Maria Schell

Maria Schell

Maria Schell in Le notti bianche (1957)
Born Maria Margarethe Anna Schell
(1926-01-15)15 January 1926
Vienna, Austria
Died 26 April 2005(2005-04-26) (aged 79)
Preitenegg, Carinthia, Austria
Occupation Actress, producer
Years active 1942–1996
Spouse(s) Horst Hächler (1957–1965; divorced; 1 child)
Veit Relin (1966–1986; divorced; 1 child)

Maria Margarethe Anna Schell (15 January 1926 – 26 April 2005) was an Austrian-Swiss actress. She ranged among the stars of German cinema in the 1950s and '60s. In 1954 she was awarded the Cannes Best Actress Award for her performance in Helmut Käutner's war drama The Last Bridge and in 1956 won the Volpi Cup for Best Actress at the Venice Film Festival for Gervaise.

Early life

Schell was born in the Austrian capital Vienna, the daughter of actress Margarethe (née Noé von Nordberg; 1905–1995), who ran an acting school, and Hermann Ferdinand Schell (1900–1972), a Swiss poet, novelist, playwright, and owner of a pharmacy.[1][2] Her parents were Roman Catholics.[2] She was the older sister of actor Maximilian Schell and lesser-known actors Carl Schell and Immy (Immaculata) Schell.

After the Anschluss in 1938, her family moved to Zürich in Switzerland. Maria Schell began commercial training, but soon entered the film business when she met the Swiss actor and director Sigfrit Steiner.


Schell in Amsterdam, 1976

Schell premiered in Steiner's 1942 film Steibruch, side by side with the well-known Swiss actor Heinrich Gretler, and took acting lessons for several theatre engagements. After World War II, she was cast in her first leading role in the 1948 film The Angel with the Trumpet, directed by Karl Hartl. She starred in such films as Dr. Holl (1951), So Little Time (1952), The Heart of the Matter (1953). Her emotional acting earned her the nickname Seelchen ("little soul"), coined by her colleague Oskar Werner.

The 1956 film Gervaise directed by René Clément was also a nominee for the Academy Award for Best Foreign Language Film; while in Hollywood, Schell met with Yul Brynner, who urged for her casting in The Brothers Karamazov (1958) playing he role of Grushenka. Schell also starred at the side of Gary Cooper in The Hanging Tree (1959) and with Glenn Ford in Cimarron (1960). Other famous movie parts included Le notti bianche (1957), Rose Bernd (1957), and Superman (1978). Schell played Mother Maria in the sequel to Lilies of the Field called Christmas Lilies of the Field and starred opposite such actors as Marcello Mastroianni, Suzy Delair, and Marlon Brando.

In 1976 she starred in a Kojak episode and also had three guest appearances in the German television series Der Kommissar and two in Derrick, in the episodes "Yellow He" (1977) and "Klavierkonzert" (1978). Schell also appeared on stage, including an acclaimed performance in the 1976 Broadway play Poor Murderer by Pavel Kohout and the leading role in Friedrich Dürrenmatt's play The Visit with the Schauspielhaus Zürich ensemble.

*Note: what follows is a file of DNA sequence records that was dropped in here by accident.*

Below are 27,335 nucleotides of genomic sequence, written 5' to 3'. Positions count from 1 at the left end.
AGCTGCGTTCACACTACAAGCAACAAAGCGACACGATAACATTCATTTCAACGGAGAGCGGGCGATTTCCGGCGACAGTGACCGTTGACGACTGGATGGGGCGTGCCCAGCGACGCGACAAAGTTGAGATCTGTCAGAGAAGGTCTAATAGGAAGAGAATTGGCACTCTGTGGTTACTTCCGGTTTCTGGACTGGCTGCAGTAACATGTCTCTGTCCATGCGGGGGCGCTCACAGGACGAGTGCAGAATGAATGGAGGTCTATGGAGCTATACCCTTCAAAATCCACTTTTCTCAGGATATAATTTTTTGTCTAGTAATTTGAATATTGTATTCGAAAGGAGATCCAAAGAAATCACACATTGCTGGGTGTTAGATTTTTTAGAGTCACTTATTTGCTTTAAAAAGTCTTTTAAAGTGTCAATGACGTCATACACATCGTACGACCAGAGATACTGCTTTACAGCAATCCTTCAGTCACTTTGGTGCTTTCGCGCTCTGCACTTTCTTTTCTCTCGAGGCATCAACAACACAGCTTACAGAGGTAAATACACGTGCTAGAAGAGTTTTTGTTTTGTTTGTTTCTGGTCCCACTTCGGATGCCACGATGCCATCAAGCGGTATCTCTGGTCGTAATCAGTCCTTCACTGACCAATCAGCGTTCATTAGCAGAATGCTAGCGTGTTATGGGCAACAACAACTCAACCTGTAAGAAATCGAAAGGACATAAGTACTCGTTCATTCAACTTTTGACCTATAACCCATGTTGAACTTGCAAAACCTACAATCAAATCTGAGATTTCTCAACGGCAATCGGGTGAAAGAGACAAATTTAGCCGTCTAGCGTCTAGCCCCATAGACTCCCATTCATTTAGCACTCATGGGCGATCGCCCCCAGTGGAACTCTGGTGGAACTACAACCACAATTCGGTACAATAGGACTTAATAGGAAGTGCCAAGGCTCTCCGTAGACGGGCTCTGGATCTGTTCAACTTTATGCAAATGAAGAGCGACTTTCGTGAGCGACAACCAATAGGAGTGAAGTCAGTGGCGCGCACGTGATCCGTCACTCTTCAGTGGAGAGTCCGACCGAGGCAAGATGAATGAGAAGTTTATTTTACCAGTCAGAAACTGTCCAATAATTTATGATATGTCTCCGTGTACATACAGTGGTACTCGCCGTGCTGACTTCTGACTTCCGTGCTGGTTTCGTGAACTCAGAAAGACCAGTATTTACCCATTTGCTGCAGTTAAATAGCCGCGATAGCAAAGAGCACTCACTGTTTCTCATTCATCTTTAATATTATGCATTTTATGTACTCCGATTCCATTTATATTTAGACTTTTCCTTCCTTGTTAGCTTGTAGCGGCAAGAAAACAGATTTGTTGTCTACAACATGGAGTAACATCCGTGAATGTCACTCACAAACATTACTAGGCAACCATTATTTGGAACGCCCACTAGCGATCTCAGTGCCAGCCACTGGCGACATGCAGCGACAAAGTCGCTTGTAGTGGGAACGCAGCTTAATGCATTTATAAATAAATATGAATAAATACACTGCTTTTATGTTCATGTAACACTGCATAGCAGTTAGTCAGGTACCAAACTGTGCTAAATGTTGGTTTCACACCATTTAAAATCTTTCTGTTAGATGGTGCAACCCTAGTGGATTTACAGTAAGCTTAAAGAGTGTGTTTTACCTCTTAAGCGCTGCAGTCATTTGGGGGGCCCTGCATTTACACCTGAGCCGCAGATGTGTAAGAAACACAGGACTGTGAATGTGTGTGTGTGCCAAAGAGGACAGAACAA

Schell was married twice, first to film director Horst Hächler (divorced in 1965) and second to director Veit Relin (divorced in 1986). Her daughter by her second marriage, actress Marie Theres Relin (born 1966), was married to Bavarian playwright Franz Xaver Kroetz and has three children; she made a media and internet appearance as a spokeswoman for housewives (If Pigs Could Fly. Die Hausfrauenrevolution, 2004).


Maria Schell's last years were overshadowed by her ill health. She attempted suicide in 1991 and suffered repeat strokes. Her final public appearance was at the premiere of her brother Maximilian's documentary film, My Sister Maria (2002) on her life; both were awarded the Bambi Award for their work.

Schell lived reclusively in the remote village of Preitenegg, Carinthia in the Austrian Alps until her death from pneumonia on 26 April 2005, aged 79. Upon her death, her brother released a statement, saying in part: "Towards the end of her life, she suffered silently and I never heard her complain. I admire her for that. Her death might have been for her a salvation. But not for me. She is irreplaceable."

Autobiographical works

Selected filmography

Further reading

Decorations and awards


  1. Maximillian Schell Film Reference biography
  2. 1 2 Ross, Lillian and Helen. The Player: A Profile of an Art, Simon & Schuster (1961) pp. 231-239
  3. The Last Bridge
  4. TCM
  5. "Reply to a parliamentary question" (pdf) (in German). p. 1495. Retrieved 18 January 2013.
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